§ 2. Mr. E. Smith
asked the Minister of Labour whether, and how, the workpeople's views are considered with regard to production, and how their services might be utilised to the best advantage; what steps are taken to deal with reports of waiting time where it is above the average; is there a weekly check of local area and national results; and, if so, what steps are taken on reports received?
§ Mr. Bevin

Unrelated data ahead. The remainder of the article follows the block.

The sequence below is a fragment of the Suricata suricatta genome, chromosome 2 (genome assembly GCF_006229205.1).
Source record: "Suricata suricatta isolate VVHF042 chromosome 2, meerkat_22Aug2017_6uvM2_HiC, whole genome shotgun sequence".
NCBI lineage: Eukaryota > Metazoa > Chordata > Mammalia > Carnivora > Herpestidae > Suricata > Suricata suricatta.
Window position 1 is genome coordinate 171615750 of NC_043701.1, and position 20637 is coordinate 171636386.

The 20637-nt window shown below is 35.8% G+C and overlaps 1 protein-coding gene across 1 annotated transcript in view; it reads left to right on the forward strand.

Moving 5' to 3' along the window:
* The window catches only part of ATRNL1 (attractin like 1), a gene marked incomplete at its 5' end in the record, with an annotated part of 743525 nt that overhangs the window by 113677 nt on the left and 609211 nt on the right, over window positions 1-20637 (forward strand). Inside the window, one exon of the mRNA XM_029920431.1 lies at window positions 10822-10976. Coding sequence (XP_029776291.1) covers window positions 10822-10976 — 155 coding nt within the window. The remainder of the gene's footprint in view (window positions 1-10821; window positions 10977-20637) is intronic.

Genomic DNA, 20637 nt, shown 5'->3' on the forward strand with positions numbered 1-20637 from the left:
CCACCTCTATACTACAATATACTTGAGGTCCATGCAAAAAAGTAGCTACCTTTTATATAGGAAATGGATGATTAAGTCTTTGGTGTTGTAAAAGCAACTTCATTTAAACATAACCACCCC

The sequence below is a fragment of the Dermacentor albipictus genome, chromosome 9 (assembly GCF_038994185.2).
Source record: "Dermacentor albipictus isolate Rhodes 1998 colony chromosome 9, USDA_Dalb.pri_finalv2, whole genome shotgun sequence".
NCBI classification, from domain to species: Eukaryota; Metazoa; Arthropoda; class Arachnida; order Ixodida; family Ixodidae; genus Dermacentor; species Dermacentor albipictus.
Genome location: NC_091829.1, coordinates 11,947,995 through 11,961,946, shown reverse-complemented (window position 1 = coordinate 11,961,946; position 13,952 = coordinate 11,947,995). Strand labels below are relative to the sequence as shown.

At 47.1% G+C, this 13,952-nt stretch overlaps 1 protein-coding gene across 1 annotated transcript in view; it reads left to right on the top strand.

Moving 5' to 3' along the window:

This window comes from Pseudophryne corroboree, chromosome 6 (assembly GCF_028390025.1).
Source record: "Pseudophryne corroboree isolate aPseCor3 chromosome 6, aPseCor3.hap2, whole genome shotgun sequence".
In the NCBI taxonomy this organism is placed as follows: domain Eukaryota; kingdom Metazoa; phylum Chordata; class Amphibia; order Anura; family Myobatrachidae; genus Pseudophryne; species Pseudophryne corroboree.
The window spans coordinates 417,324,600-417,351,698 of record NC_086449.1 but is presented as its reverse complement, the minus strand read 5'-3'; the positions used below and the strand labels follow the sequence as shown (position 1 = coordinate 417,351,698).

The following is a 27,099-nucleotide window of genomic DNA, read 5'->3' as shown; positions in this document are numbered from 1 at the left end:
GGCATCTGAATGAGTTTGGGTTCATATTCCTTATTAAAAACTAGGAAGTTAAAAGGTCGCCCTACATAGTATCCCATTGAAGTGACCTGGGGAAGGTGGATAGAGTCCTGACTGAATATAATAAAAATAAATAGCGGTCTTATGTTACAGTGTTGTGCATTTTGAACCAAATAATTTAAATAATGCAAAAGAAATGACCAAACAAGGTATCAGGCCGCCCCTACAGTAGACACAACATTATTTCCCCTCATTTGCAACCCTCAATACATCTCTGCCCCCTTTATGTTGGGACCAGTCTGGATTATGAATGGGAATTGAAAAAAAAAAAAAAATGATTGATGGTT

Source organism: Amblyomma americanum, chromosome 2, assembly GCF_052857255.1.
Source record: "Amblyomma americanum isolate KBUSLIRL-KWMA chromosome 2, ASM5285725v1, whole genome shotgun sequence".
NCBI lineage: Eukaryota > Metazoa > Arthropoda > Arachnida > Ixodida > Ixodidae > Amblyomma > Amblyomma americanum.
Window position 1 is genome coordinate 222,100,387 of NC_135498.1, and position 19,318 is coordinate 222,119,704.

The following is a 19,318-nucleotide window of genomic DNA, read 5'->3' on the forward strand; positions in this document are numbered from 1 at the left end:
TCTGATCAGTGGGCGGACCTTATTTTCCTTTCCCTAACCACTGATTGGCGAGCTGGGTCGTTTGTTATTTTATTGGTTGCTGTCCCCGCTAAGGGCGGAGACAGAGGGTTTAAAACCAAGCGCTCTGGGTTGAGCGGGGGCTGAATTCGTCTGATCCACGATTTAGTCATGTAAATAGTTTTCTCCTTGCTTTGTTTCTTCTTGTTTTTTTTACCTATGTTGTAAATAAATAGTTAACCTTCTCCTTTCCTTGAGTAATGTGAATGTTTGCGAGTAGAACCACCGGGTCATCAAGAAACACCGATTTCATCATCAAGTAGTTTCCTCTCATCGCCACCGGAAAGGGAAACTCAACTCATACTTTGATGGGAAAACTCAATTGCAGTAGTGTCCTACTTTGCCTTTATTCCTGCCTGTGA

So far as co-operation at the centre is concerned, my hon. Friend will be aware that the Minisry of Supply have appointed an Advisory Committee of representatives of trade unions nominated by the T.U.C. General Council. The Admiralty and M.A.P. have Labour Advisers who are in close touch with the T.U.C. in connection with matters of this kind and under the Essential Work (Shipbuilding and Ship-repairing) Order, both a national committee and local consultative committees, including representatives of employers and trade unions, are being set up. I have no information about the practice in individual establishments, but I feel sure that enlightened employers welcome practical suggestions put forward by the operatives, and in many cases have made formal arrangements for receiving and considering such suggestions. Any report that waiting time is excessive in any particular establishment which is brought to the notice of my Department is immediately investigated and steps are taken in co-operation with the Supply Department concerned to remedy the position by removing the causes where that is practicable or by transferring the workpeople to establishments, where they can be fully employed. I assume that the last part of the Question relates to production results. If so, it should be addressed to the production Ministers concerned.